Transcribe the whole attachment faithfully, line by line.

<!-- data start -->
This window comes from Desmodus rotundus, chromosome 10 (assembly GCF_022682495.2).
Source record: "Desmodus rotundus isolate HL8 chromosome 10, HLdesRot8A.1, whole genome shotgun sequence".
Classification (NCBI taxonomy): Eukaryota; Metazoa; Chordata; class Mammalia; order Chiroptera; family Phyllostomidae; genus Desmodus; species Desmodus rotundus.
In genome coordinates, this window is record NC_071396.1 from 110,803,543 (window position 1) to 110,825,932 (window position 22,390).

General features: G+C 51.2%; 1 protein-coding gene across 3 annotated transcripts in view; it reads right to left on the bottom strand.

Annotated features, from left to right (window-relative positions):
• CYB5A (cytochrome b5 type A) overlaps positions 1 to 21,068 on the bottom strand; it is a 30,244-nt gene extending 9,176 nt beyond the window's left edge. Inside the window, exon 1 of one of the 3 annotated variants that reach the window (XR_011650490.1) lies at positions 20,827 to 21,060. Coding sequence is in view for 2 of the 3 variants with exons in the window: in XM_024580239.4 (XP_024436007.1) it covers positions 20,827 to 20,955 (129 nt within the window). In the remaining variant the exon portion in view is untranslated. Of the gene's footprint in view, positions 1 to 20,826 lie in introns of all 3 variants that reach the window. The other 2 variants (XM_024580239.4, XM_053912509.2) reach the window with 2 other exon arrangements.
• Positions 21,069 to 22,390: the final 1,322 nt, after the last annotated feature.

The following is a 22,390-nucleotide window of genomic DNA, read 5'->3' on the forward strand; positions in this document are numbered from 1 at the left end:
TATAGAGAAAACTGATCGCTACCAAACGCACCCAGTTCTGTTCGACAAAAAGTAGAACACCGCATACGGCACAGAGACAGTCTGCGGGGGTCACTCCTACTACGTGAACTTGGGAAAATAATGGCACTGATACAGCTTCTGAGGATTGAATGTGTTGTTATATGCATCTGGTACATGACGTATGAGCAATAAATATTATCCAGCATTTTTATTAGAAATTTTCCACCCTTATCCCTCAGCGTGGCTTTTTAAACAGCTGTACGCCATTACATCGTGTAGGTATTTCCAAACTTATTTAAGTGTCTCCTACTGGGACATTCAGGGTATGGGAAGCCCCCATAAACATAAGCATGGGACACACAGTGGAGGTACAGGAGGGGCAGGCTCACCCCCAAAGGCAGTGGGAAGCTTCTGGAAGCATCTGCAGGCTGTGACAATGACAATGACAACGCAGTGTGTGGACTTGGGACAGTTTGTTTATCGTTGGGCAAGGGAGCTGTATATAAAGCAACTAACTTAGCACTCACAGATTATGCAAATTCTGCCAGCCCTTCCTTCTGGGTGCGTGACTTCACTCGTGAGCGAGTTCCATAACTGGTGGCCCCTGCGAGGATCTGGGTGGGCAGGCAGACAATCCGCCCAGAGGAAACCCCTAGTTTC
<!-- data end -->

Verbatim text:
This window comes from Desmodus rotundus, chromosome 10 (assembly GCF_022682495.2).
Source record: "Desmodus rotundus isolate HL8 chromosome 10, HLdesRot8A.1, whole genome shotgun sequence".
Classification (NCBI taxonomy): Eukaryota; Metazoa; Chordata; class Mammalia; order Chiroptera; family Phyllostomidae; genus Desmodus; species Desmodus rotundus.
In genome coordinates, this window is record NC_071396.1 from 110,803,543 (window position 1) to 110,825,932 (window position 22,390).

General features: G+C 51.2%; 1 protein-coding gene across 3 annotated transcripts in view; it reads right to left on the bottom strand.

Annotated features, from left to right (window-relative positions):
• CYB5A (cytochrome b5 type A) overlaps positions 1 to 21,068 on the bottom strand; it is a 30,244-nt gene extending 9,176 nt beyond the window's left edge. Inside the window, exon 1 of one of the 3 annotated variants that reach the window (XR_011650490.1) lies at positions 20,827 to 21,060. Coding sequence is in view for 2 of the 3 variants with exons in the window: in XM_024580239.4 (XP_024436007.1) it covers positions 20,827 to 20,955 (129 nt within the window). In the remaining variant the exon portion in view is untranslated. Of the gene's footprint in view, positions 1 to 20,826 lie in introns of all 3 variants that reach the window. The other 2 variants (XM_024580239.4, XM_053912509.2) reach the window with 2 other exon arrangements.
• Positions 21,069 to 22,390: the final 1,322 nt, after the last annotated feature.

The following is a 22,390-nucleotide window of genomic DNA, read 5'->3' on the forward strand; positions in this document are numbered from 1 at the left end:
TATAGAGAAAACTGATCGCTACCAAACGCACCCAGTTCTGTTCGACAAAAAGTAGAACACCGCATACGGCACAGAGACAGTCTGCGGGGGTCACTCCTACTACGTGAACTTGGGAAAATAATGGCACTGATACAGCTTCTGAGGATTGAATGTGTTGTTATATGCATCTGGTACATGACGTATGAGCAATAAATATTATCCAGCATTTTTATTAGAAATTTTCCACCCTTATCCCTCAGCGTGGCTTTTTAAACAGCTGTACGCCATTACATCGTGTAGGTATTTCCAAACTTATTTAAGTGTCTCCTACTGGGACATTCAGGGTATGGGAAGCCCCCATAAACATAAGCATGGGACACACAGTGGAGGTACAGGAGGGGCAGGCTCACCCCCAAAGGCAGTGGGAAGCTTCTGGAAGCATCTGCAGGCTGTGACAATGACAATGACAACGCAGTGTGTGGACTTGGGACAGTTTGTTTATCGTTGGGCAAGGGAGCTGTATATAAAGCAACTAACTTAGCACTCACAGATTATGCAAATTCTGCCAGCCCTTCCTTCTGGGTGCGTGACTTCACTCGTGAGCGAGTTCCATAACTGGTGGCCCCTGCGAGGATCTGGGTGGGCAGGCAGACAATCCGCCCAGAGGAAACCCCTAGTTTC